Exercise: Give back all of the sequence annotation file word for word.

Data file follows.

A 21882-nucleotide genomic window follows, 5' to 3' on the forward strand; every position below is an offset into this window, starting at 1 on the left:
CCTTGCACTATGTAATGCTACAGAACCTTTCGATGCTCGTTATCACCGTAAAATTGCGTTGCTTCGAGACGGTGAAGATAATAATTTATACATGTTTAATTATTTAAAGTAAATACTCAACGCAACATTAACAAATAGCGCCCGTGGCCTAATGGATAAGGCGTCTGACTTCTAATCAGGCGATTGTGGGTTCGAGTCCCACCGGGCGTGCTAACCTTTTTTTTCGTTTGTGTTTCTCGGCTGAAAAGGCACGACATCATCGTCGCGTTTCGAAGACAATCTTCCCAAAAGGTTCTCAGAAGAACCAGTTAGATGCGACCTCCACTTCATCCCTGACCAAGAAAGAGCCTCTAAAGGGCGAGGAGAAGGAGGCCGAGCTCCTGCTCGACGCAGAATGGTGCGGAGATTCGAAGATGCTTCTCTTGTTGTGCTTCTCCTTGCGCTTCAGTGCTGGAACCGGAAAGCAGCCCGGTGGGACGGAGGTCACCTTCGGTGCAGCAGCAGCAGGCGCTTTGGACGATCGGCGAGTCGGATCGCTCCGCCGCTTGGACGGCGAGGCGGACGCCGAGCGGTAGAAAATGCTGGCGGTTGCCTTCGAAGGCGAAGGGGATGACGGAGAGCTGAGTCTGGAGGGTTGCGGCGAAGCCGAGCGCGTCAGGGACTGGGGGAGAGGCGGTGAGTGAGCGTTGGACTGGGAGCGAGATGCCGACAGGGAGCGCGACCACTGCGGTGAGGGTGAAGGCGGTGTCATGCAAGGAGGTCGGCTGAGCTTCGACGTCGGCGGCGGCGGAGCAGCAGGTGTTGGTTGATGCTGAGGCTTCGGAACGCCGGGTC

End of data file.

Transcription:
A 21882-nucleotide genomic window follows, 5' to 3' on the forward strand; every position below is an offset into this window, starting at 1 on the left:
CCTTGCACTATGTAATGCTACAGAACCTTTCGATGCTCGTTATCACCGTAAAATTGCGTTGCTTCGAGACGGTGAAGATAATAATTTATACATGTTTAATTATTTAAAGTAAATACTCAACGCAACATTAACAAATAGCGCCCGTGGCCTAATGGATAAGGCGTCTGACTTCTAATCAGGCGATTGTGGGTTCGAGTCCCACCGGGCGTGCTAACCTTTTTTTTCGTTTGTGTTTCTCGGCTGAAAAGGCACGACATCATCGTCGCGTTTCGAAGACAATCTTCCCAAAAGGTTCTCAGAAGAACCAGTTAGATGCGACCTCCACTTCATCCCTGACCAAGAAAGAGCCTCTAAAGGGCGAGGAGAAGGAGGCCGAGCTCCTGCTCGACGCAGAATGGTGCGGAGATTCGAAGATGCTTCTCTTGTTGTGCTTCTCCTTGCGCTTCAGTGCTGGAACCGGAAAGCAGCCCGGTGGGACGGAGGTCACCTTCGGTGCAGCAGCAGCAGGCGCTTTGGACGATCGGCGAGTCGGATCGCTCCGCCGCTTGGACGGCGAGGCGGACGCCGAGCGGTAGAAAATGCTGGCGGTTGCCTTCGAAGGCGAAGGGGATGACGGAGAGCTGAGTCTGGAGGGTTGCGGCGAAGCCGAGCGCGTCAGGGACTGGGGGAGAGGCGGTGAGTGAGCGTTGGACTGGGAGCGAGATGCCGACAGGGAGCGCGACCACTGCGGTGAGGGTGAAGGCGGTGTCATGCAAGGAGGTCGGCTGAGCTTCGACGTCGGCGGCGGCGGAGCAGCAGGTGTTGGTTGATGCTGAGGCTTCGGAACGCCGGGTC